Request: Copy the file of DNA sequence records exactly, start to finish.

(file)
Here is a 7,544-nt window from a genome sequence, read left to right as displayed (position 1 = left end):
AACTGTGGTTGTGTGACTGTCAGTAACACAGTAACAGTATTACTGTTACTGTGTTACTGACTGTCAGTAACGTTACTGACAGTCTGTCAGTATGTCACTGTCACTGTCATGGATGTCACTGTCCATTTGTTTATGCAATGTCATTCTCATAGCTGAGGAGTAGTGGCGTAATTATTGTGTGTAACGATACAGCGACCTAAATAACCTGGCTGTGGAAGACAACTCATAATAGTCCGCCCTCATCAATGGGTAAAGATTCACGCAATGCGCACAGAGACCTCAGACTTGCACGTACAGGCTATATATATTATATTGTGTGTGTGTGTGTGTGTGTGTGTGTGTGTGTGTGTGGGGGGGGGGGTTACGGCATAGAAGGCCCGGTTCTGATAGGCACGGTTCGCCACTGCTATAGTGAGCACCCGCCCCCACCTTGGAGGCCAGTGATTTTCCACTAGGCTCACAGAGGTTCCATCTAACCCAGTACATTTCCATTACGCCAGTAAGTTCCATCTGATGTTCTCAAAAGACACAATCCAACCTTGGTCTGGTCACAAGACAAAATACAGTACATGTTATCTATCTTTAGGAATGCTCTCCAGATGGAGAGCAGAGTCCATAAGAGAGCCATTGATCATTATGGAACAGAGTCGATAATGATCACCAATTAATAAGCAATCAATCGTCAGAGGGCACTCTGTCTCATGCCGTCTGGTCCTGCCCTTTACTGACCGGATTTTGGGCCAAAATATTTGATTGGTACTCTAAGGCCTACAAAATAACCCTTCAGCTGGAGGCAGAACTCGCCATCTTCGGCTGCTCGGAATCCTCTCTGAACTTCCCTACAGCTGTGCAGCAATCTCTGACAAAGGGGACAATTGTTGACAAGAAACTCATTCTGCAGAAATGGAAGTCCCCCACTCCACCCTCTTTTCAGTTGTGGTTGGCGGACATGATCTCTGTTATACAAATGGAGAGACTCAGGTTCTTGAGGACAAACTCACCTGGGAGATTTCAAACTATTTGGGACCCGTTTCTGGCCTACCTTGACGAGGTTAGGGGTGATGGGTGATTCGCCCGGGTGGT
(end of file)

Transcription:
Here is a 7,544-nt window from a genome sequence, read left to right as displayed (position 1 = left end):
AACTGTGGTTGTGTGACTGTCAGTAACACAGTAACAGTATTACTGTTACTGTGTTACTGACTGTCAGTAACGTTACTGACAGTCTGTCAGTATGTCACTGTCACTGTCATGGATGTCACTGTCCATTTGTTTATGCAATGTCATTCTCATAGCTGAGGAGTAGTGGCGTAATTATTGTGTGTAACGATACAGCGACCTAAATAACCTGGCTGTGGAAGACAACTCATAATAGTCCGCCCTCATCAATGGGTAAAGATTCACGCAATGCGCACAGAGACCTCAGACTTGCACGTACAGGCTATATATATTATATTGTGTGTGTGTGTGTGTGTGTGTGTGTGTGTGTGTGTGGGGGGGGGGGTTACGGCATAGAAGGCCCGGTTCTGATAGGCACGGTTCGCCACTGCTATAGTGAGCACCCGCCCCCACCTTGGAGGCCAGTGATTTTCCACTAGGCTCACAGAGGTTCCATCTAACCCAGTACATTTCCATTACGCCAGTAAGTTCCATCTGATGTTCTCAAAAGACACAATCCAACCTTGGTCTGGTCACAAGACAAAATACAGTACATGTTATCTATCTTTAGGAATGCTCTCCAGATGGAGAGCAGAGTCCATAAGAGAGCCATTGATCATTATGGAACAGAGTCGATAATGATCACCAATTAATAAGCAATCAATCGTCAGAGGGCACTCTGTCTCATGCCGTCTGGTCCTGCCCTTTACTGACCGGATTTTGGGCCAAAATATTTGATTGGTACTCTAAGGCCTACAAAATAACCCTTCAGCTGGAGGCAGAACTCGCCATCTTCGGCTGCTCGGAATCCTCTCTGAACTTCCCTACAGCTGTGCAGCAATCTCTGACAAAGGGGACAATTGTTGACAAGAAACTCATTCTGCAGAAATGGAAGTCCCCCACTCCACCCTCTTTTCAGTTGTGGTTGGCGGACATGATCTCTGTTATACAAATGGAGAGACTCAGGTTCTTGAGGACAAACTCACCTGGGAGATTTCAAACTATTTGGGACCCGTTTCTGGCCTACCTTGACGAGGTTAGGGGTGATGGGTGATTCGCCCGGGTGGT